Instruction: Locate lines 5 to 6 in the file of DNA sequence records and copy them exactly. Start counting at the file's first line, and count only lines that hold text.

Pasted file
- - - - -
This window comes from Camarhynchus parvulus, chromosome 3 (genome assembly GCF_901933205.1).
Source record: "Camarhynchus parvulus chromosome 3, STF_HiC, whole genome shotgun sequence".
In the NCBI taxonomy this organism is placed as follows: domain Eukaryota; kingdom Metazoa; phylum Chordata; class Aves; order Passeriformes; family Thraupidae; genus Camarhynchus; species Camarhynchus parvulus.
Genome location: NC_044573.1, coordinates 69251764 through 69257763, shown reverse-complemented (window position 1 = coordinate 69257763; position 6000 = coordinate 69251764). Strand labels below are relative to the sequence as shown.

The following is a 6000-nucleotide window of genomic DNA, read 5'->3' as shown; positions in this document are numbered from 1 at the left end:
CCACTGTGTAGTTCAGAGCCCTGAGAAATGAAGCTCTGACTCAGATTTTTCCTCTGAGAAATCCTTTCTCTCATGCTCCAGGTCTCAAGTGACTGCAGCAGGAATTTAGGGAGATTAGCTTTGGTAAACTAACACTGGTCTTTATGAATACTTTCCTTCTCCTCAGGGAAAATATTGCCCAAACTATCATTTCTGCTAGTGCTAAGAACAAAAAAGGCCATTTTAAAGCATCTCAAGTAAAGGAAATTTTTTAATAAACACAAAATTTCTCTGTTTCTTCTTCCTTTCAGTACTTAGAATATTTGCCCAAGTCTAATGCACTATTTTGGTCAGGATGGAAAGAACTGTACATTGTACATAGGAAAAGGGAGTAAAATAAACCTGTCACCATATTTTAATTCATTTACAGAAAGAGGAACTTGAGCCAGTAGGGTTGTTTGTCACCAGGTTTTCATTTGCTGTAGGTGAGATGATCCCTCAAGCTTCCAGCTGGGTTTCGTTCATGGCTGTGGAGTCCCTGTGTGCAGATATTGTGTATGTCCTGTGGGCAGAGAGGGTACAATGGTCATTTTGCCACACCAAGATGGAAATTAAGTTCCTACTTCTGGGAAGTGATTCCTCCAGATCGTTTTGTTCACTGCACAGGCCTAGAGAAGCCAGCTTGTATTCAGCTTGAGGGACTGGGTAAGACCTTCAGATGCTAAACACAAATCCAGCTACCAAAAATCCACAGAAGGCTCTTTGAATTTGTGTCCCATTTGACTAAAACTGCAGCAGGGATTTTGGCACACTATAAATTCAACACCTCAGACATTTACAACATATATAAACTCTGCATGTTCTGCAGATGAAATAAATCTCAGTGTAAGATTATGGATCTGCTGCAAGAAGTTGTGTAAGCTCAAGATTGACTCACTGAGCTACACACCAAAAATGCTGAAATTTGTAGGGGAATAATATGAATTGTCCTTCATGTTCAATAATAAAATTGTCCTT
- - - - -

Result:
The following is a 6000-nucleotide window of genomic DNA, read 5'->3' as shown; positions in this document are numbered from 1 at the left end:
CCACTGTGTAGTTCAGAGCCCTGAGAAATGAAGCTCTGACTCAGATTTTTCCTCTGAGAAATCCTTTCTCTCATGCTCCAGGTCTCAAGTGACTGCAGCAGGAATTTAGGGAGATTAGCTTTGGTAAACTAACACTGGTCTTTATGAATACTTTCCTTCTCCTCAGGGAAAATATTGCCCAAACTATCATTTCTGCTAGTGCTAAGAACAAAAAAGGCCATTTTAAAGCATCTCAAGTAAAGGAAATTTTTTAATAAACACAAAATTTCTCTGTTTCTTCTTCCTTTCAGTACTTAGAATATTTGCCCAAGTCTAATGCACTATTTTGGTCAGGATGGAAAGAACTGTACATTGTACATAGGAAAAGGGAGTAAAATAAACCTGTCACCATATTTTAATTCATTTACAGAAAGAGGAACTTGAGCCAGTAGGGTTGTTTGTCACCAGGTTTTCATTTGCTGTAGGTGAGATGATCCCTCAAGCTTCCAGCTGGGTTTCGTTCATGGCTGTGGAGTCCCTGTGTGCAGATATTGTGTATGTCCTGTGGGCAGAGAGGGTACAATGGTCATTTTGCCACACCAAGATGGAAATTAAGTTCCTACTTCTGGGAAGTGATTCCTCCAGATCGTTTTGTTCACTGCACAGGCCTAGAGAAGCCAGCTTGTATTCAGCTTGAGGGACTGGGTAAGACCTTCAGATGCTAAACACAAATCCAGCTACCAAAAATCCACAGAAGGCTCTTTGAATTTGTGTCCCATTTGACTAAAACTGCAGCAGGGATTTTGGCACACTATAAATTCAACACCTCAGACATTTACAACATATATAAACTCTGCATGTTCTGCAGATGAAATAAATCTCAGTGTAAGATTATGGATCTGCTGCAAGAAGTTGTGTAAGCTCAAGATTGACTCACTGAGCTACACACCAAAAATGCTGAAATTTGTAGGGGAATAATATGAATTGTCCTTCATGTTCAATAATAAAATTGTCCTT